"I have no idea. I really don't know."
This realization made me a bit emotional. I used to have dreams and creative ambitions. How was I suddenly this lost?
Philip handed me his car keys. "I'll take care of dinner and get the kids to bed. You just go. Go somewhere where you can think. Get away from the distractions of parenting and think about what you would have wanted to do if life hadn't gotten so hard."
I drove around the suburbs of Los Angeles-not really headed anywhere, just thinking. Sometimes you need to get away from the noise in order to hear your heart speak.
A few hours later, I returned home with a gas tank on empty and my mind on full blast. "I want to do something with cooking!" I said as I charged back into the apartment, out of breath from excitement. "Philip, I think I've got it! When I was at my lowest, cooking is what made me feel alive. Being able to feed people made me feel like I had something to offer when I had almost nothing. I'm thinking maybe I could start a website where I post my recipes. And, I don't know how we could make this happen, but maybe we could figure out a way to film some cooking videos? Something really fun, different from what's out there. I want to make the people who are watching feel empowered. I want to make other moms laugh and maybe even give them a little hope that their life and their kitchen and their cooking skills don't have to be perfect. None of it has to be perfect to still be really good."
"This is awesome! How can I help?" Philip pulled me in for a hug.
See that response? That's the response we all deserve when we articulate a new dream. We all need a Philip.
I spent the next seven months revisiting all of my favorite recipes. I had learned to cook from my grandmother, who never measured anything, and so neither did I. But now I had to start measuring out every single thing in order to write down all of my recipes in a way anyone could follow. My goal was to launch my website on my birthday (April 26) with exactly seventy-nine recipes (because I was born in 1979).
Philip saved up money and surprised me with a laptop so I could start building my site. He was juggling his grad school classes, helping with the kids, and running to the grocery store (sometimes four or five times in one day) so that I could keep refining my recipes. He was also solving the daily technical issues that kept popping up and also kicking my ass in the most loving way every time I thought about giving up. Jo, my best friend, who lives in Rhode Island, spent hours editing my recipes to make sure everything was grammatically correct. With four kids of her own, I'm not sure how she found the time, but she was rooting for me and so excited to see my passion lit up in this way.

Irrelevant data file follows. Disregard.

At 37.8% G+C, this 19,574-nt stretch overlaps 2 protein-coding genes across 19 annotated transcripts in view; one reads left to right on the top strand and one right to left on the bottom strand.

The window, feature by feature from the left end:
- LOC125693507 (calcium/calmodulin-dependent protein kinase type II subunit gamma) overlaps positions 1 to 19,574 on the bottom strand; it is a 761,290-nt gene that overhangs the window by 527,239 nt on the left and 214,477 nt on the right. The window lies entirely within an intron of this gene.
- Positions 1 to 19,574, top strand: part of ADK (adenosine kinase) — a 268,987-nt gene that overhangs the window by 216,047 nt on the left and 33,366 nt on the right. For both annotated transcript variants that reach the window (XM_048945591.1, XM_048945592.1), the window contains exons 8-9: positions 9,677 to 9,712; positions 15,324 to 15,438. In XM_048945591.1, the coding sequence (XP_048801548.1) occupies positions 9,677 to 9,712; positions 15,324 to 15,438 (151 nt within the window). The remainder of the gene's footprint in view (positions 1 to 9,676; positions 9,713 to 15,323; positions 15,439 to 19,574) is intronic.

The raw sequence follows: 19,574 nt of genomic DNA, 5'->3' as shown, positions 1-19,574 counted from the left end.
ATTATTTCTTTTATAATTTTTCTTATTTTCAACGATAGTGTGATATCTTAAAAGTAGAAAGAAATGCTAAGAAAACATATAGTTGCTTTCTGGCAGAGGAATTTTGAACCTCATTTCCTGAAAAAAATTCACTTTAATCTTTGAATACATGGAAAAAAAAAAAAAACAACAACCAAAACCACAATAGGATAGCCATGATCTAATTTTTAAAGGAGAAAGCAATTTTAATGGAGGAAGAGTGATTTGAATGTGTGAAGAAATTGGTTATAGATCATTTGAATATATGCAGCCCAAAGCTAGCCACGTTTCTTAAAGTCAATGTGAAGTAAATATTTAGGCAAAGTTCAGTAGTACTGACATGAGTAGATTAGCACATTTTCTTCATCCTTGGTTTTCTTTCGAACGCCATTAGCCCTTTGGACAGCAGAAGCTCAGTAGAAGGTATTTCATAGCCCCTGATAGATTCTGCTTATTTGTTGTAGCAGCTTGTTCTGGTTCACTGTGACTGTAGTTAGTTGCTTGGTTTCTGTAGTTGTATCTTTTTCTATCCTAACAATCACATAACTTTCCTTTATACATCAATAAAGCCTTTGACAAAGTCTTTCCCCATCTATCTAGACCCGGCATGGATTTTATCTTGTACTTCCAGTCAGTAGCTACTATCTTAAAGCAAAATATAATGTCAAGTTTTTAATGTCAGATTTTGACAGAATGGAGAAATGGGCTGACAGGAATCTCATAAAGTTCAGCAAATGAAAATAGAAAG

As the end of April neared, I had to cook two or three meals at a time to hit my birthday deadline, and therefore completely misrepresented the culinary standards my husband and children should expect from me. Don't care for Thai? No problem, we also have Italian and French options on our menu this evening! I sent my children to school with warm lunches every day that spring like some kind of Martha Stewart protégé, and then disappointed them terribly when things eventually returned to normal PB&J fare. Thankfully, our friends were more than happy to come over to be our taste testers and help us chow down on the vast quantities of food coming out of my kitchen. Our landlord, who lived alone and was either 92 or 101, depending on which day you asked him, was the happy recipient of many of the meals I was working on, too.
The recipes were coming together, but I still really wanted to make a few videos to accompany them and wasn't quite sure where to start. I didn't own a good camera, I didn't own a smartphone, and even if I had, I knew nothing about filming or editing. Philip made some phone calls, and through his brothers, I was introduced to a character named Brian Hardin.
Brian is a tall, laid-back hippie who cares about health and nutrition the way I care about donuts and butter. He's creative and eccentric and funny. He always has a big smile on his face and regularly serves his guests sugar-free chia cake in an apartment covered with wall tapestries, mandalas, and peace signs. Brian also has a lot of experience filming and editing, and had already worked on a few documentaries and music videos when I met him. We hit it off immediately.
We mapped out six videos, which he charged me next to nothing for, because, as Brian said, "Philip's brothers are like family to me, so you're family now, too!" I maintain that he was also secretly excited to be force-fed bites of all the cheesy, gooey, chocolatey, bacon-filled recipes we'd be filming. Since we were ambitious, short on time, and completely nuts, we decided to shoot all six videos in one delicious, messy day.
I spent the next few weeks going to Brian's apartment, often with Luka and Matea in tow. While he and I worked long days editing the hours of raw footage into short, frazzled-mom-friendly